Kitchen therapy… pomfret in mustard curry or pomfret shorsher jhol

pomfret shorsher jhol

Ingredients, 2 pomfrets, mustard powder, red chilli powder, turmeric powder, salt, 3 green chillies, 2 potatoes, some chopped pieces of brinjal, 1/2 a tomato, water

Prep:

  • Shallow fry 2 pomfrets after smearing some turmeric & red chilli powders and salt on them. Or in my case ask Banu to do so and keep in the fridge. I’d got the fish from Poonam at Khar fish market and has stayed pretty flavourful after more than a week in the fridge
  • Peel and slice 2 potatoes. Potatoes are the heart of a curry for many Bengalis. Boil in micro with water for about 4 to 5 minutes. Take out. Smear with some salt, turmeric and red chilli powder. Just a sprinkle. Ditto with chopped pieces of egg plant. Shallow fry all in some mustard oil. Brinjals and beans are often used in Bengali fish curries. A tradition shared with Thailand.
  • Chop 1/2 a tomato into cubes. Take 3 green chillies and split them into half. Take some fresh ginger and finely chop 1/2 a teaspoon worth of it
  • Soak 1 tablespoon of mustard powder in 4 tablespoons water with a pinch of salt. We normally use black mustard seeds ground at home. The texture is choppy and the colour yellow with brown flecks. This time I used a pouch of Sunrise mustard powder that I picked from Kolkata. The colour was a very light yellow with no dark specks. The pack said that they had used de-coated black and brown mustard seed. Gave a more creamy texture than home ground mustard seed mix

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Cook:

  • Take a teaspoon of mustard oil and use whatever oil is left in the pan from frying the prep stuff
  • Add the ginger, tomato and green chillies once the oil heats up and then pres them with a ladle till the tomatoes go soft
  • Add the potatoes & brinjal and add 1 teaspoon of turmeric powder and 1/2 a teaspoon of red chilli powder. Stir. Stir till the spice and veggies come together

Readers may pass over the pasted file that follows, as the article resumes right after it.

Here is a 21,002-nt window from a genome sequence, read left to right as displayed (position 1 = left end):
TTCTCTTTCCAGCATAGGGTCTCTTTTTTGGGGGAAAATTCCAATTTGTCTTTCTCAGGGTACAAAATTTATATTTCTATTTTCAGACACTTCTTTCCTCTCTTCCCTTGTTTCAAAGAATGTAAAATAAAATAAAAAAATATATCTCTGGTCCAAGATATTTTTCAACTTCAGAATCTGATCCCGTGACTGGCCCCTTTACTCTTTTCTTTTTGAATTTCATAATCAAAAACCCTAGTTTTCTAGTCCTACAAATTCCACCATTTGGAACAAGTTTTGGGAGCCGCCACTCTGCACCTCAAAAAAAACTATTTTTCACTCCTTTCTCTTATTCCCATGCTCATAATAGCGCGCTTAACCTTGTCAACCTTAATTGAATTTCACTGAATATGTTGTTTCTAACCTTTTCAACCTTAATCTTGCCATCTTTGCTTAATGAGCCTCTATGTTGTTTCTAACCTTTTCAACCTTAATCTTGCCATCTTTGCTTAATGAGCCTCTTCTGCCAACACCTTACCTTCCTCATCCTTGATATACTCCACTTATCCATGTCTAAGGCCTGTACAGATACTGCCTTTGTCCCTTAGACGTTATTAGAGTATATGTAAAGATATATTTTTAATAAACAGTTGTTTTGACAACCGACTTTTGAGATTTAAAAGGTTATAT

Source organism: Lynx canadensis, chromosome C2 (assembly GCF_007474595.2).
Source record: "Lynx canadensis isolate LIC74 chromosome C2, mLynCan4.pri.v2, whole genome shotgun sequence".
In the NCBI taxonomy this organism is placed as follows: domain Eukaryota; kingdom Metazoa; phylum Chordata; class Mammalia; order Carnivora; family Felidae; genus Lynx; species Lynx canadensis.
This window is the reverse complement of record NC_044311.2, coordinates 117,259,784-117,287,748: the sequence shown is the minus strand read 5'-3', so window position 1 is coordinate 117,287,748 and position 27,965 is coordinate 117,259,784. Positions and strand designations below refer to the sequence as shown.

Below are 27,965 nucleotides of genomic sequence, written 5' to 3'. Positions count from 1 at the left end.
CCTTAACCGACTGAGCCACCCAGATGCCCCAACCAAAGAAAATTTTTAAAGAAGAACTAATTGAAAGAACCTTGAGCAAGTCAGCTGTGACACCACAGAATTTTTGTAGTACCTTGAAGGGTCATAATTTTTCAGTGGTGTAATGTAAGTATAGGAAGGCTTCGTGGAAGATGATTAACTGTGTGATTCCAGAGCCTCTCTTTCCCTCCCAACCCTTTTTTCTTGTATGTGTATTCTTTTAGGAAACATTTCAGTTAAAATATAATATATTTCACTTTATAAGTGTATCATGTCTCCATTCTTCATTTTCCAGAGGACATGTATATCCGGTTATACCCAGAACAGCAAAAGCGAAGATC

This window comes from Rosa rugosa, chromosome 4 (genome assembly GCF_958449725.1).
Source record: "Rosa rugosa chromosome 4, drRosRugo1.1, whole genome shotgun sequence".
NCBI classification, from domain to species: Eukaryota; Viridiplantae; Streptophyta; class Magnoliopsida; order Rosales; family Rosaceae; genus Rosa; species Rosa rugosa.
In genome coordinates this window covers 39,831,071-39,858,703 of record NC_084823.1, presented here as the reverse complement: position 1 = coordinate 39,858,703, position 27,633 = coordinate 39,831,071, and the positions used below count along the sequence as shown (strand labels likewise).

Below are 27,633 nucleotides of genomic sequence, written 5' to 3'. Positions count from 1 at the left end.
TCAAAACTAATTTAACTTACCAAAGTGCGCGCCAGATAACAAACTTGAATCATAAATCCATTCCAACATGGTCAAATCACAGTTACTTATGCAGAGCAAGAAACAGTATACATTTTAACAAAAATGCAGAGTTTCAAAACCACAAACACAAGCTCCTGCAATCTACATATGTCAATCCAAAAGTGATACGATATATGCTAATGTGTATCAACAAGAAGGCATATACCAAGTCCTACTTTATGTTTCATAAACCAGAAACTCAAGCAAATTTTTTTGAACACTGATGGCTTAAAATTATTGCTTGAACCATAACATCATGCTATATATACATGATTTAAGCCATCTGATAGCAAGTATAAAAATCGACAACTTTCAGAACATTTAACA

• Add the fish. Let it take the heat and the masala. Gently turn over this fish.
  • Add 1/2 a coffee mug of water or a bit more if you want
  • Add the mustard paste. Blend with a ladle and bring to a boil.
  • Reduce flame. Turn fish around (so that the surface takes in the spices evenly)
  • Check for salt in curry (it’s already gone in while frying fish and veggies) and add accordingly
  • Let it simmer for about 5 minutes
  • Garnish with fresh coriander and serve with steamed rice

rice with shorshe maachher jhol

This was the first time I used mustard oil in a fish curry. I grew up in a mustard oil free environment and couldn’t stand its pungency. I guess my Bong roots are growing stronger now. Desisted from using my favourite spice of coriander as it is often not used in Bengali curries. Was mighty pleased with the final consistency of the sauce specially since I usually don’t like onion free fish curries. Dinner was ready at eleven pm but one felt quite rejuvenated after this spot of kitchen therapy. Wasn’t planning to blog till I saw how the sauce looked. Just what one needed after a reasonably hard day’s night.

It’s been gift week recently so thanks M and Kaniska for the ponir and dalmut, Neha for the lovely liver pate you guys make and Arati for the moon cakes and sauces from Singapore.

Food blogger’s karma as I say.

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